regretted very much that this Motion had been brought forward at the present moment. He thought the proposal it contained was a very serious one for the tenant farmer. Hon. Members from Scotland must be aware that he, at all events, was anxious to do all he could for the tenant farmers, as he was concerned in abolishing the Law of Hypothec. But they had to take the state of each country as they found it; and to this question, as to many others, there were two sides. Now, in England it was the boast, and he thought a very just boast, that a man could rise from one position to a higher, and that the state of our laws was favourable to his doing so, if he was industrious and persevering. One of the great objects they had in discussing the Land Bill brought before them the other day was for the purpose of creating peasant proprietorships—that was to say, to give to these Irish people the chance of getting on, as had been said, by their own thews and sinews. In England that was happily the case. He knew many cases in which men had begun with little capital on small farms, and had gradually increased their holdings; and everyone desired that advancement in this way should always be possible for small capitalists with skill, energy, and character. The question was whether, with the Law of Distress, a tenant without capital had not a better chance of obtaining credit than he would have if that law were abolished. He maintained that such a tenant would much more easily procure seed, manure, and other things necessary to the working of his farm in the present state of things than if it were repealed. At all events, the law gave to the tenant without capital the raw material, without which he could not go on. If the law were abolished, great injury would be done to struggling tenants. He could not agree with many of the statements of the hon. Member for Forfarshire, who spoke of the relations between landlord and tenant as a purely commercial transaction. The hon. Member referred to the practice in America, where a substitute was found for the Law of Distress by demanding portions of the rent in advance. Such a practice would be quite inconsistent with all the ordinary processes of agriculture. How could the rent be paid by the small farmer before he received any portion of his crops? Then, said the hon. Member, there was another remedy in Scotland, by which the landlord, if he doubted the solvency of his tenant, might take him into court, and if he could not give the requisite security for rent the landlord might in 14 days recover possession of the farm. That would certainly be an extraordinary and absurd proceeding.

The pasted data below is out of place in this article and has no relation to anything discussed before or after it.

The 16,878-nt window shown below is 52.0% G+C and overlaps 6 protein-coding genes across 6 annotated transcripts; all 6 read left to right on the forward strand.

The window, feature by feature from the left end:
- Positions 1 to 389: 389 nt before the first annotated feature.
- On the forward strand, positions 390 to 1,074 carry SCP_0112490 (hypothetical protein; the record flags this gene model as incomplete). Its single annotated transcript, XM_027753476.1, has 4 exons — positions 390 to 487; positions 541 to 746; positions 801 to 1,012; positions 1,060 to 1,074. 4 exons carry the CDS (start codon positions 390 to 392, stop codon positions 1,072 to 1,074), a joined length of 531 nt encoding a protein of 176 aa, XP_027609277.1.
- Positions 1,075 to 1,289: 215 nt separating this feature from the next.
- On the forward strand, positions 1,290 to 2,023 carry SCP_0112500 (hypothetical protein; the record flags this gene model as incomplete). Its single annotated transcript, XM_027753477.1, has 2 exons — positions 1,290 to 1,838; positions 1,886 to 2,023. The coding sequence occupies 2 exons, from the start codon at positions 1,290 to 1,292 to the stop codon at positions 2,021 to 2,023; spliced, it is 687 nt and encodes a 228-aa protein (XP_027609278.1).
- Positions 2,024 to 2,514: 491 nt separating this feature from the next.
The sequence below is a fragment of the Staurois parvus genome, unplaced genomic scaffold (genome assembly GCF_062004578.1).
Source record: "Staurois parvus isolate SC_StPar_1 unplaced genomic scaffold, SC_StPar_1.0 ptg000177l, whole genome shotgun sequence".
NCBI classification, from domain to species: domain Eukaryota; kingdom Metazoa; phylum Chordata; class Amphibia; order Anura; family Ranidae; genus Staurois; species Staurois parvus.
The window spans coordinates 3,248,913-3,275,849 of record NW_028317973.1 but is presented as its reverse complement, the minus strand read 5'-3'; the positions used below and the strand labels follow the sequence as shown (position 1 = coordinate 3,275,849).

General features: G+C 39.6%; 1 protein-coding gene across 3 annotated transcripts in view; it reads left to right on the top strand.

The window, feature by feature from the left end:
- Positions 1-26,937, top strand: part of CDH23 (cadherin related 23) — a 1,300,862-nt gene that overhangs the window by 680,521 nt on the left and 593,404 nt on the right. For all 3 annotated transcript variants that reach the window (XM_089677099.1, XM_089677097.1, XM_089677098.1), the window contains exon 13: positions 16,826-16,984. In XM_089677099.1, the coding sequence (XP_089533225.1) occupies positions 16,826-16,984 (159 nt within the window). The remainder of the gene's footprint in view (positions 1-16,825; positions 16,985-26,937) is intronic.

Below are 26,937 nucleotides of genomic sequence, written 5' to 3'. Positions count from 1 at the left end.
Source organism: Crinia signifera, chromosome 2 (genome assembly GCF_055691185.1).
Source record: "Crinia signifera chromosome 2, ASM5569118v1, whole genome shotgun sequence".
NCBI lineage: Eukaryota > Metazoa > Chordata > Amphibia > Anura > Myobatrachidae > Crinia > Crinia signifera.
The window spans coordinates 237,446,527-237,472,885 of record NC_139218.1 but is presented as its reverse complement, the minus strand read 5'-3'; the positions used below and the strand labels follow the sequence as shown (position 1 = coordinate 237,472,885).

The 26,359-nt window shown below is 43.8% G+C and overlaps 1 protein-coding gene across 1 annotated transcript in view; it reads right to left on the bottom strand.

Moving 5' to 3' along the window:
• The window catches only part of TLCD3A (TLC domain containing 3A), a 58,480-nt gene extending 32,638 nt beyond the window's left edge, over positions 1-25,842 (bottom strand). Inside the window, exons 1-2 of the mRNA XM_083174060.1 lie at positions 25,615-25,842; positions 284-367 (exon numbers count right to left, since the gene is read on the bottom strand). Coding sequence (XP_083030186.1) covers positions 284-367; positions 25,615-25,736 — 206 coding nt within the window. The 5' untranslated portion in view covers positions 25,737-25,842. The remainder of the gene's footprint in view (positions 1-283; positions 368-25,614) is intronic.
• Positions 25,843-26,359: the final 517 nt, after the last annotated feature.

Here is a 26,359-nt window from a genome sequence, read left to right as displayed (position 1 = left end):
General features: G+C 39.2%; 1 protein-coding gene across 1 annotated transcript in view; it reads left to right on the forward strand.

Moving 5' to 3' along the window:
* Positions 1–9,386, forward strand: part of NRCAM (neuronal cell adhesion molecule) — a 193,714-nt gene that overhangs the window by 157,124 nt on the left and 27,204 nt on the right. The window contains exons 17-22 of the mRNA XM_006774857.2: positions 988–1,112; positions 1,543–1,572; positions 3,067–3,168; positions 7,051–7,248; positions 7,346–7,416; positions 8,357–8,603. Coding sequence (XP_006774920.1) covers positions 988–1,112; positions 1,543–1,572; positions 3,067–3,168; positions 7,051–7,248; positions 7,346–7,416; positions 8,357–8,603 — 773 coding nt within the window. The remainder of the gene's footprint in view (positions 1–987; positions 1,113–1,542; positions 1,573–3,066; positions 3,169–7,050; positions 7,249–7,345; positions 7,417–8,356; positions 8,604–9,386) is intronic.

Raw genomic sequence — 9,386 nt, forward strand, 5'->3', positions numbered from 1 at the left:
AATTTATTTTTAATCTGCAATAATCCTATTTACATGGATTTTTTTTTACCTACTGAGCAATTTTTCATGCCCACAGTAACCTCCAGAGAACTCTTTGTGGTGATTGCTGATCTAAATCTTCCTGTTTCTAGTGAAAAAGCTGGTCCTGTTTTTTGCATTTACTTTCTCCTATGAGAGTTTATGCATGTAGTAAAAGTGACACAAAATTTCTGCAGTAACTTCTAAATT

Why, that would take place under your own Bill for the abolition of hypothec.


had not heard from the Home Secretary any proposal by which, if the Law of Distress were abolished, he would provide for the landlord's more speedy re-entry upon the land.


said, the statement of the right hon. Gentleman was most unfair. If he had been in the House at the time, he would have heard him state most distinctly that if the Law of Distress were abolished it would be right and proper to make provision for the more rapid and effectual recovery of his land by the landlord in case of non-payment of the rent.